Chances are, if you have had small children in the last ten years, you will have heard of Julia Donaldson. Her books, most famously ‘The Gruffalo’, have entertained both parents and children alike for nearly twenty years now. And for good reason. The stories are engaging, the illustrations, with several collaborators, are colourful and captivating, and the rhymes perfectly phrased and fun to read aloud.
I genuinely enjoy reading Julia Donaldson and here are some reasons why I think she should be a part of every preteen’s book shelf:
1. Some of the writing, especially the poetry, is truly brilliant.
It’s about more than just the universally appealing stories. Donaldson is able to capture ideas and reference themes from great works of literature – in a way even small children can appreciate.
Take my absolute favourite, ‘The Snail and the Whale’. As well as having a clear and imaginative moral, like most of her stories – even the smallest creature can make a difference, if they believe in themselves and don’t blindly follow the crowd – it also deals with the meaty literary concept of the sublime within nature, a favourite of Romantic poets such Wordsworth and Coleridge.
The opening reminds me of a text I study with A-level students – ‘The Rime of the Ancient Mariner’. Like the snail, the mariner undertakes a perilous sea journey that leads him to experience the extremes of nature in its beauty and terror:
Rime of the Ancient Mariner, Part I, 1984 text, Samuel Taylor Coleridge
The lines in ‘The Snail and the Whale’ are remarkably similar, and certainly capture the same sense of awe and wonder. The snail sails on the “wild and free” sea, encounters “towering icebergs” and terrifying “thunderstorms”.
She comes to the same conclusion too, essentially, as The Mariner does: when confronted with the sublime face of nature – the terrible and the marvellous, the terrifying and the tranquil – she is both humbled and awed by her place within it all –
And she gazed at the sky, the sea, the land,
The waves and the caves and the golden sand,
She gazed and gazed, amazed by it all,
And she said to the whale, “I feel so small.”
Granted, three year olds are not going to be making mental comparisons to Coleridge when reading. But I genuinely believe that ‘The Snail and The Whale’ can inspire a sense of how truly amazing the universe is, even in the youngest of readers.
2. Donaldson’s stories send important messages about feminism, acceptance and understanding.
Zog’s Princess Pearl is a character who refuses to wear frilly dresses and prance about the palace. Instead she shows that no one has to conform to stereotypes, or the expectations others force on them, and becomes a doctor.
The Smartest Giant in Town is so kind that he gives up the very clothes on his back to help those in dire need.
Tabby McTat’s new owners, Prunella and Pat, regardless of whether they were definitely intended to be a same-sex couple or not, reinforce and subtly normalise the idea that a family can come in any shape and size.
These are all messages we should want our children to hear.
3. The stories are aimed at children who may not be able to read yet, and, as a result, they are designed to be read out loud.
The rhythms and rhyme schemes are often dynamic. I appreciate that this can be a little daunting to some parents at first. ‘Tiddler’ and ‘The Highway Rat’ (based on the epic narrative poem ‘The Highwayman’ by Alfred Noyes) are examples of works that are slightly tricky but thrilling to read out loud.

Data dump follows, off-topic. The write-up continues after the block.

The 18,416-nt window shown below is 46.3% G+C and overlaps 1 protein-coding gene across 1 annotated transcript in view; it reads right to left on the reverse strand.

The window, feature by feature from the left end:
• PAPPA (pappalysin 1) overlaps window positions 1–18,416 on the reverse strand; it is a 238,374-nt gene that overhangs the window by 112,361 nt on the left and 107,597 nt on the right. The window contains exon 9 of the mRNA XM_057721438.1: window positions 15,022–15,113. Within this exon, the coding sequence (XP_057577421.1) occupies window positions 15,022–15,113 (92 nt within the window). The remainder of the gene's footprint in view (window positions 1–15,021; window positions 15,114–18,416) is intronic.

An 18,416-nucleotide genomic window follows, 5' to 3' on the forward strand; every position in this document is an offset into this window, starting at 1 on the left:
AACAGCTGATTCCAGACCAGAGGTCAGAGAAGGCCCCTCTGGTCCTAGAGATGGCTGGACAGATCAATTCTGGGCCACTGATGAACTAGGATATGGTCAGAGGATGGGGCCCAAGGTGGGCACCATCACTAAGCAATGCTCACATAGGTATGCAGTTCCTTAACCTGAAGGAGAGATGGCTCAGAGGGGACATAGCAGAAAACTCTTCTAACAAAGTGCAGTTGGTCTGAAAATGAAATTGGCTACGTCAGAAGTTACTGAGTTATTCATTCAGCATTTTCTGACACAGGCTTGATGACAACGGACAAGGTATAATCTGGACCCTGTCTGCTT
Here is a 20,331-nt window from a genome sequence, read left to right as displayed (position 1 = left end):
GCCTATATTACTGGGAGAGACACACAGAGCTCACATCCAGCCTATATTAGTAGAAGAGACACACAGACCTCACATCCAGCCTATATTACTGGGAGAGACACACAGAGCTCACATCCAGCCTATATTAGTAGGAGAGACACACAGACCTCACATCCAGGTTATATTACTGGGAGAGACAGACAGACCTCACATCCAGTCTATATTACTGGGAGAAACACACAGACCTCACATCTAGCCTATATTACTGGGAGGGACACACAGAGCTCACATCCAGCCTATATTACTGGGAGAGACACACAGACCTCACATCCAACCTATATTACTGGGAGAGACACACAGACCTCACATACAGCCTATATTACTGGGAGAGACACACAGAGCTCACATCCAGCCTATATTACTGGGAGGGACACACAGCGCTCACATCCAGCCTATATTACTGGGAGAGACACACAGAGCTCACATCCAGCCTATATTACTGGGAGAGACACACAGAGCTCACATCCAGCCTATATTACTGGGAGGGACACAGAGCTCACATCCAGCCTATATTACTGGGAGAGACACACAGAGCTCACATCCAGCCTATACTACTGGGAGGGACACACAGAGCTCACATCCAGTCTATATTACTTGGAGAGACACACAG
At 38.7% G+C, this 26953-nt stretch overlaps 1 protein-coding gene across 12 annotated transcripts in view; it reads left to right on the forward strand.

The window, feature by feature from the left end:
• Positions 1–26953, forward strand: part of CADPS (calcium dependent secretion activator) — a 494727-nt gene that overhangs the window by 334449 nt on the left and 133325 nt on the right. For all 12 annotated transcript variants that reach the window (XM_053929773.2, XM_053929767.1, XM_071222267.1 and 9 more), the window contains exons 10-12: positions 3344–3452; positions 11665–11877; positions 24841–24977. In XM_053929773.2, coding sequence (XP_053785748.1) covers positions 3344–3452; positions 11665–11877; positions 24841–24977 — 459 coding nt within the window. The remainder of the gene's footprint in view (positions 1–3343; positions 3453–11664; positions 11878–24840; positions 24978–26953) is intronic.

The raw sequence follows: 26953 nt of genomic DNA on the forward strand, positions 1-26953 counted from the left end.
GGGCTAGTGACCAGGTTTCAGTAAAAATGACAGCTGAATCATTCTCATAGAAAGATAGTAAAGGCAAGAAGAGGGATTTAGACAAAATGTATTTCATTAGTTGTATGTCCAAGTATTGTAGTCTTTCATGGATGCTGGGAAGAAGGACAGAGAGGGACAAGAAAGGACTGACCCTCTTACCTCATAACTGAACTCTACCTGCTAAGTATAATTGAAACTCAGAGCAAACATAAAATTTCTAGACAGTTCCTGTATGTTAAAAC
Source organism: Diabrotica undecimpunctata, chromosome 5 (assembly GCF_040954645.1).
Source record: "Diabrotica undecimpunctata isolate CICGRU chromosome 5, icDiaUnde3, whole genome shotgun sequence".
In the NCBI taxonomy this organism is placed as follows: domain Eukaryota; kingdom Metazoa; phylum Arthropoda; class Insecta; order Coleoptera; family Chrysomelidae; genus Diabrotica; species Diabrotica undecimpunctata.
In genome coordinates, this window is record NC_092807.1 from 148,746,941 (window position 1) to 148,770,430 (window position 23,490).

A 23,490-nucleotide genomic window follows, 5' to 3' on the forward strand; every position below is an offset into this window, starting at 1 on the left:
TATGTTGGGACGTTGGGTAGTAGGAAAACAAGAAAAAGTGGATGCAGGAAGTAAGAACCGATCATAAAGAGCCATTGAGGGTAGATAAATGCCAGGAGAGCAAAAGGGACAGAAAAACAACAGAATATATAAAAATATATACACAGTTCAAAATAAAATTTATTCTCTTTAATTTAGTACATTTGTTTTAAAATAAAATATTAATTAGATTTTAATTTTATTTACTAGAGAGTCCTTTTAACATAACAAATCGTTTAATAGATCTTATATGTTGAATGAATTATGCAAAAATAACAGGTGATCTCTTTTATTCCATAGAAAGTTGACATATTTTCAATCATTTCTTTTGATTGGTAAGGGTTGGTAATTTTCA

The repetition and unusual metre in both ‘The Highwayman’ and ‘The Highway Rat’ capture the sinister galloping hooves as both protagonists advance towards their goals.
Tiddler’s ‘tall tales’ and wild stories are told with a rap-like rhythm and alliteration that enhance the colourful nature of his imagination and his adventures.
I really enjoy putting drama into the performance of a story and both my son and my daughter love it when we read to them. There is no shame in practising a new book in front of the mirror a few times before you go for the big bedtime performance in front of the children!
4. There is a true emotional honesty and intensity associated with so many of her stories and characters.
I am not ashamed to admit, I have been close to tears when reading ‘Stick Man’ – alone in the snow, so far from his family, not having seen them for so long; it seems like he might give up. The first time I read I willed him to get up, to keep going, to find his family.
When the snail realises the whale is in dire peril, her despair that she may not be able to help him is palpable.
Likewise, when we hear of how the tiny snail, “so small and frail” saves the life of her massive friend, it is hard to stop a cheer of triumph escaping.
When the Monkey finally finds his mother in ‘Monkey Puzzle’ we feel a sense of the warmth and comfort that family brings
We care about these characters. They are succinctly and perfectly created within the space of just a few lines. They convey complex emotions so simply and they teach our children about the most important of human experiences, both difficult and rewarding.
5. Lastly, if you are a true aficionado of Donaldson’s work, specifically her collaborations with the illustrator Axel Scheffler, then searching for the illusive Gruffalos in their body of work since the publication of ‘The Gruffalo’ can be a hugely fun task to share with children.
I have included a few of the Gruffalos we have found together above, but I will not spoil the thrill of the chase by revealing where they are. We have spent some happy times searching for them together in our household.
So, if you haven’t shared Julia Donaldson with your small children yet, particularly some of the lesser known ones which I believe are actually superior to ‘The Gruffalo’, then go out and buy one. I’d start with’The Snail and the Whale’.
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